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Enhancing Meteorological Services in the Pacific
This article is based on a report in Tiempo Climate Newswatch.
Effective progress is being made in developing the self-sufficiency of meteorological services in Pacific Islands through assistance from New Zealand and other international development partners.
For over 50 years, New Zealand has played a leading role in the provision and development of meteorological services in the South-West Pacific. Since 1984, support has been realigned towards development, which means that New Zealand now has a reduced or only back-up involvement in the actual provision of meteorological services. The focus has moved from directly managing meteorological services to providing advice and assistance on a project basis with funding from various sources, including bilateral and multilateral agreements as well as from the funds of the Meteorological Service of New Zealand (MetService).
Some of the projects are in the form of long term consultancies and may last a few years. Others are one-off specific projects such as REStoring aging weather, Climate and upper air Equipment in PACific Islands (RESCUE-PAC), funded by the United Kingdom Foreign and Commonwealth Office, the United Kingdom Met Office and MetService. New Zealand's present assistance to Meteorological Services in the South Pacific is predominantly bilateral in nature. The necessary funding to provide this assistance continues to be secured through both a supply contract with the New Zealand Government for “public good” services and through other New Zealand agencies on a project basis. In addition to the support provided with New Zealand funding, MetService provides substantial technical resources for routine operational support and project implementation in the South Pacific region, which is funded from agencies outside New Zealand.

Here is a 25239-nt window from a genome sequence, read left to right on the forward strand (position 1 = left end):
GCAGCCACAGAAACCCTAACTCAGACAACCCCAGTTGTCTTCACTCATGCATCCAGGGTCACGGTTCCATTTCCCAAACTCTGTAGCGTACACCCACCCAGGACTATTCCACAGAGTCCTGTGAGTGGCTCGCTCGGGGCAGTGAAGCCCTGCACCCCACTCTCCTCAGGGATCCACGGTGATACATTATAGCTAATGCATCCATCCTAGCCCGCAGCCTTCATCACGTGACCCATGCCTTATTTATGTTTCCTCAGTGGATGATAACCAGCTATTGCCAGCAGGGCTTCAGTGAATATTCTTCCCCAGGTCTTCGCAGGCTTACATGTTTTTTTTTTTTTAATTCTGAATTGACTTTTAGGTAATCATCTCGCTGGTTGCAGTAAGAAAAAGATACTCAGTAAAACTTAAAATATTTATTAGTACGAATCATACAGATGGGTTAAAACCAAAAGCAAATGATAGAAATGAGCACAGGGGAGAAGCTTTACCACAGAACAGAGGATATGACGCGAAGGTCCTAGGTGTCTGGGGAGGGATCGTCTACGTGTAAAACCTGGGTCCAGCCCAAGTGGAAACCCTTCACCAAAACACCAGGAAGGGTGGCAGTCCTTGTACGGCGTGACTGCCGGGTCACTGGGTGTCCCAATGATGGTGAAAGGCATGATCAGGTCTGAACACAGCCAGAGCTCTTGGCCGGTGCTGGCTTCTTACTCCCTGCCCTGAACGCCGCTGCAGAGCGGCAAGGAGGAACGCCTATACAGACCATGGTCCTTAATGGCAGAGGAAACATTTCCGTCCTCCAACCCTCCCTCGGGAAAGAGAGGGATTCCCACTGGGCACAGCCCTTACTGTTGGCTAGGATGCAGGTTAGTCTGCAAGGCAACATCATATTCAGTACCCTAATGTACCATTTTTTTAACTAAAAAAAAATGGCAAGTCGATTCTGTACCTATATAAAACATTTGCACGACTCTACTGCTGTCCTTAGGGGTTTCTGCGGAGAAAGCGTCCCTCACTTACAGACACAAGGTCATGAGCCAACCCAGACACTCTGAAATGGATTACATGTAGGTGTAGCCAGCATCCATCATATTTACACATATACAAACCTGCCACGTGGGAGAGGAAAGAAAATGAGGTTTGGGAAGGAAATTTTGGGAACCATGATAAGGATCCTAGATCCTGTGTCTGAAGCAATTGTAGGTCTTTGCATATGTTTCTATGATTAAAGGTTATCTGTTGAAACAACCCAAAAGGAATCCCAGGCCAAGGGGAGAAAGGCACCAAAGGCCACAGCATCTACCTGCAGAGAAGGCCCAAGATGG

Meteorological Office, Ha'apai, Tonga, is one of several offices that has benefited
In 2006, for example, New Zealand continued to advise and assist the NMSs of the Cook Islands, Kiribati, Niue, Samoa, Tokelau, Tonga and Tuvalu. All these countries received continuous remote advice and assistance for computer and other operational problems, as well as an annual re-supply of meteorological forms.